One of Edinburgh’s leading tourism experts has warned that the future of the money-spinning industry is at risk over threats to the “authenticity” of the Royal Mile and the Old Town.
Robin Worsnop, founder of tour company Rabbie’s and the outgoing chair of the Edinburgh Tourism Action Group (ETAG), has raised concerns that the city’s tourism boom could even “disappear” unless its historic heart was safeguarded.
Worsnop was speaking less than a year after the watchdog charged with protecting the city’s World Heritage site warned that the Royal Mile was “losing its character,” at risk of becoming a “tourist ghetto” and in danger of having its appeal destroyed.
The Edinburgh World Heritage Trust’s dossier highlighted the domination of gift and souvenir shops, a loss of character, dwindling numbers of residents and over commercialisation.
There have been growing concerns about the impact of the city’s booming tourism sector, which now supports 33,000 jobs and is worth about £1.5 billion, on the Royal Mile due to an exodus of residents, congestion on roads and pavements at peak periods, and growing numbers of souvenir shops.
The number of overnight visitors has soared by almost a third in recent years, to about 4.3 million.
Research commissioned by ETAG has previously warned that “collective intervention” was needed to preserve the fabric and look of historic areas, and protect the quality of life for residents.
Worsnop, who was given the Silver Thistle Award for services to the industry in 2016, said the growth of tourism in Edinburgh had had “detrimental impacts” that needed to be mitigated if the boom was to continue.
He drew a comparison between Edinburgh and the Cornish coastline, saying he had watched a television documentary showing how coastal communities had become unaffordable for people working in fishing due to the growth in the number of holiday homes.
He said: “It struck me that if they were to pack it in then a huge part of the local culture and authenticity of the place would disappear.
“I think there is a sense of this type of thing taking place in the Old Town and it concerns me that if its authenticity disappears then it could signal the demise of Edinburgh as a tourism destination in the long term.”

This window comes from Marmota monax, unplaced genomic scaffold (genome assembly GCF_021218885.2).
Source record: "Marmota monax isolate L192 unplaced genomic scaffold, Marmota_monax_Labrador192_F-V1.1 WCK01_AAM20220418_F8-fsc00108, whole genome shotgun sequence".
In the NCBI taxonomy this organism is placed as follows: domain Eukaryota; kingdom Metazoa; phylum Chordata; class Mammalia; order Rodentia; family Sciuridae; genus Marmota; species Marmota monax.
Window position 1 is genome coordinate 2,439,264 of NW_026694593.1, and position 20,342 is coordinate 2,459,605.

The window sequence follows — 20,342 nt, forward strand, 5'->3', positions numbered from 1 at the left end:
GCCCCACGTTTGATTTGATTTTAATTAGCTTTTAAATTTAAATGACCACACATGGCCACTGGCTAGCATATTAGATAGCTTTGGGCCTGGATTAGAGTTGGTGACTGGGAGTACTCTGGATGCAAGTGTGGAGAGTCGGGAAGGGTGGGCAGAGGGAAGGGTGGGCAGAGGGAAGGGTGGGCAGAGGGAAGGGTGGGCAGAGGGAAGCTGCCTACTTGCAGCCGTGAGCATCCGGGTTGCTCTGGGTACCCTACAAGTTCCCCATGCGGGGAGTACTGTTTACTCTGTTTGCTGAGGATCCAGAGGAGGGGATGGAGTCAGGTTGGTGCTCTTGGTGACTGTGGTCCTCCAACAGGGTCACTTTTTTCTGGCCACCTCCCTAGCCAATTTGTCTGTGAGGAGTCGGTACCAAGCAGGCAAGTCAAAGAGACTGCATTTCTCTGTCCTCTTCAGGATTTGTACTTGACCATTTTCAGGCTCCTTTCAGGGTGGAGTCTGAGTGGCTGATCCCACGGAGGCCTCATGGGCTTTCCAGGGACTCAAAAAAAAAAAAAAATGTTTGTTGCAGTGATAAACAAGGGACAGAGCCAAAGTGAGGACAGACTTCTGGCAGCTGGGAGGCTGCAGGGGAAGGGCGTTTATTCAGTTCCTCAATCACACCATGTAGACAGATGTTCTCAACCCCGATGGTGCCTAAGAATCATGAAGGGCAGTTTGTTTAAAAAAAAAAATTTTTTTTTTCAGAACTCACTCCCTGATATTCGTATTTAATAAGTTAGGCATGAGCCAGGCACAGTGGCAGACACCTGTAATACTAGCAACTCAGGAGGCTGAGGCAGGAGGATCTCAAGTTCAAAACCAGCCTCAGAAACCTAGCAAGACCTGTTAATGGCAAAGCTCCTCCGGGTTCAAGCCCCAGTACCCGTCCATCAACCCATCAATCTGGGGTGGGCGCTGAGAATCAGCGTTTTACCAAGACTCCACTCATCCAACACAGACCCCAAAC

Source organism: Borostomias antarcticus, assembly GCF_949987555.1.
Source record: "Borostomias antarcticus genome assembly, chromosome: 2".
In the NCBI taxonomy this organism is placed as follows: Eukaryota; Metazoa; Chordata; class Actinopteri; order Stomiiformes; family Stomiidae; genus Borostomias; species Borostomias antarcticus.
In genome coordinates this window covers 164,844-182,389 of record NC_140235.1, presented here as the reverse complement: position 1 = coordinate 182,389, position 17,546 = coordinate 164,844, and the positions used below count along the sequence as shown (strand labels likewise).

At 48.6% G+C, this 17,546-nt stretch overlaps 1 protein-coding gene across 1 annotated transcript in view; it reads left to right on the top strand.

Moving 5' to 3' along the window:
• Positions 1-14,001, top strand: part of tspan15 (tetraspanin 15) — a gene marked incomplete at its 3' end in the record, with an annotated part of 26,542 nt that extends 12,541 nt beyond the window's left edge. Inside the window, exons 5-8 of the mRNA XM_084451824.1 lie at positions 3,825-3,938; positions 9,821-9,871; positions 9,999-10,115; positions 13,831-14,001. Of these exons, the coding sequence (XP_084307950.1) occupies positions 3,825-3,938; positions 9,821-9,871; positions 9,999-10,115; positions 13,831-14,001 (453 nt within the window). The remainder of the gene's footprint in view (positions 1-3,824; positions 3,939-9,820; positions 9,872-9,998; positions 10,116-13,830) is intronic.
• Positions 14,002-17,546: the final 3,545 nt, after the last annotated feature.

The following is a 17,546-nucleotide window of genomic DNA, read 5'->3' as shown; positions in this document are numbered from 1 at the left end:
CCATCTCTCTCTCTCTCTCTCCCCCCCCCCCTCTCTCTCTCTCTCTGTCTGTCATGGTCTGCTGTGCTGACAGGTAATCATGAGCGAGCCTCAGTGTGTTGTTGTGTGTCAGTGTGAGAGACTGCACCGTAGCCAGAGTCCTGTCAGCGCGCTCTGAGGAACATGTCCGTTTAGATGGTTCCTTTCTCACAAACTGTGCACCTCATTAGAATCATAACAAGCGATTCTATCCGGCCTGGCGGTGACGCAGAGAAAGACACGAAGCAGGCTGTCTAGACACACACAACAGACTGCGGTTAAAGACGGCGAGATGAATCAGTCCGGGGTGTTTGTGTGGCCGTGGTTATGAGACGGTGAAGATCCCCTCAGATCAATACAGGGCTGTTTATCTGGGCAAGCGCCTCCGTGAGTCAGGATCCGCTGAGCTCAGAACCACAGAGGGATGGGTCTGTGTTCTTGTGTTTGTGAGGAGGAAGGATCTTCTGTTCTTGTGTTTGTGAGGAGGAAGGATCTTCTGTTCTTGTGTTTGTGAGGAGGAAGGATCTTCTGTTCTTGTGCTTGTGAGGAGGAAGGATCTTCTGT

Worsnop praised the Scottish Government for taking action to clamp down on the number of properties being turned into holiday accommodation for rent via sites such as Airbnb.
He also admitted that although 10,000 tourism jobs had been created over the last 10 years, the industry had “a job to do to win the hearts and minds” of the city’s residents about its benefits.
Adam Wilkinson, director of the Edinburgh World Heritage Trust, said: “It is undeniable that the tourism industry is important to Edinburgh, which has been a destination for visitors for over 300 years.
“We would now ask what the legacy is of the tourism industry in Edinburgh and what the tangible benefits are to the city and its communities?”
Terry Levinthal, director of the Cockburn Association, a city-wide heritage organisation, said: “These concerns have been brewing away outwith the tourism sector for a number of years.
“It’s not surprising that those who have reaped the benefits of the expansion of tourism in Edinburgh are perhaps the last to hear about the impacts that has had.
“It’s really welcome that we have reached this point. It’s all about understanding that, unlike many other city centres around the world, which are really just business ghettos, the authenticity of Edinburgh city centre is that people continue to live and work in it.”
A key priority of a new tourism strategy approved by ETAG and the city council is that the city must remain “a living, working city with a reasonable balance between tourism and other economic activity”.
Another key pledge is to “recognise the rights of local residents to live in a city that works well, offers a good standard of living and retains its authentic character”.
Donald Emslie, the former STV boss who has taken over as the chair of ETAG, said: “While tourism is one of Edinburgh’s key success stories, it is important to consider ways that we can strike a balance, ensuring that tourists and residents can coexist in harmony.
“The new Edinburgh Tourism Strategy reflects the need to manage growth responsibly, presenting a significant step change in the approach to tourism.”